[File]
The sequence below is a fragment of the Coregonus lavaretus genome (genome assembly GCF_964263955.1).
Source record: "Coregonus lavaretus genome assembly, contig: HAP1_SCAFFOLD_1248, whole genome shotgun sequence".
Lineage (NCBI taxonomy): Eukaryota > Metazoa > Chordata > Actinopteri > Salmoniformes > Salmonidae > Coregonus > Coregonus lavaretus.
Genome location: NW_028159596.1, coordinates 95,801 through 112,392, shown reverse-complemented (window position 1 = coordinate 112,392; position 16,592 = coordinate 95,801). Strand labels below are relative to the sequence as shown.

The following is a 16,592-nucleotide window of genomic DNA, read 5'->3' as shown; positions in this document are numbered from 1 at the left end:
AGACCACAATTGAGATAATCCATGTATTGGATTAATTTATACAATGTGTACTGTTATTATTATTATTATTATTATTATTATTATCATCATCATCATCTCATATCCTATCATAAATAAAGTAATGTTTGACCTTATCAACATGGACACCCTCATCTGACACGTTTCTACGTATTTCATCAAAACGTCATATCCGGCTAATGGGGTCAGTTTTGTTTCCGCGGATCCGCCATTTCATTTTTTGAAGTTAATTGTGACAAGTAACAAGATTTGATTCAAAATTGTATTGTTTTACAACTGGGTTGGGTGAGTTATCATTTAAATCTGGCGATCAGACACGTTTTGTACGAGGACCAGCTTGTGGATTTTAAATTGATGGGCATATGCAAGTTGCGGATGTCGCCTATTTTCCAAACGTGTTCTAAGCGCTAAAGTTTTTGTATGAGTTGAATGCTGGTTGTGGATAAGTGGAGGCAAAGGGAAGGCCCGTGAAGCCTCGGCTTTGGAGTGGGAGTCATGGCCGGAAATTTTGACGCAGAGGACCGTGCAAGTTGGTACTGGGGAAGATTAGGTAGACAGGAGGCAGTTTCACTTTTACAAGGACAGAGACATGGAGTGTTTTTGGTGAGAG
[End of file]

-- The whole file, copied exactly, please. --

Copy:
The sequence below is a fragment of the Coregonus lavaretus genome (genome assembly GCF_964263955.1).
Source record: "Coregonus lavaretus genome assembly, contig: HAP1_SCAFFOLD_1248, whole genome shotgun sequence".
Lineage (NCBI taxonomy): Eukaryota > Metazoa > Chordata > Actinopteri > Salmoniformes > Salmonidae > Coregonus > Coregonus lavaretus.
Genome location: NW_028159596.1, coordinates 95,801 through 112,392, shown reverse-complemented (window position 1 = coordinate 112,392; position 16,592 = coordinate 95,801). Strand labels below are relative to the sequence as shown.

The following is a 16,592-nucleotide window of genomic DNA, read 5'->3' as shown; positions in this document are numbered from 1 at the left end:
AGACCACAATTGAGATAATCCATGTATTGGATTAATTTATACAATGTGTACTGTTATTATTATTATTATTATTATTATTATTATCATCATCATCATCTCATATCCTATCATAAATAAAGTAATGTTTGACCTTATCAACATGGACACCCTCATCTGACACGTTTCTACGTATTTCATCAAAACGTCATATCCGGCTAATGGGGTCAGTTTTGTTTCCGCGGATCCGCCATTTCATTTTTTGAAGTTAATTGTGACAAGTAACAAGATTTGATTCAAAATTGTATTGTTTTACAACTGGGTTGGGTGAGTTATCATTTAAATCTGGCGATCAGACACGTTTTGTACGAGGACCAGCTTGTGGATTTTAAATTGATGGGCATATGCAAGTTGCGGATGTCGCCTATTTTCCAAACGTGTTCTAAGCGCTAAAGTTTTTGTATGAGTTGAATGCTGGTTGTGGATAAGTGGAGGCAAAGGGAAGGCCCGTGAAGCCTCGGCTTTGGAGTGGGAGTCATGGCCGGAAATTTTGACGCAGAGGACCGTGCAAGTTGGTACTGGGGAAGATTAGGTAGACAGGAGGCAGTTTCACTTTTACAAGGACAGAGACATGGAGTGTTTTTGGTGAGAG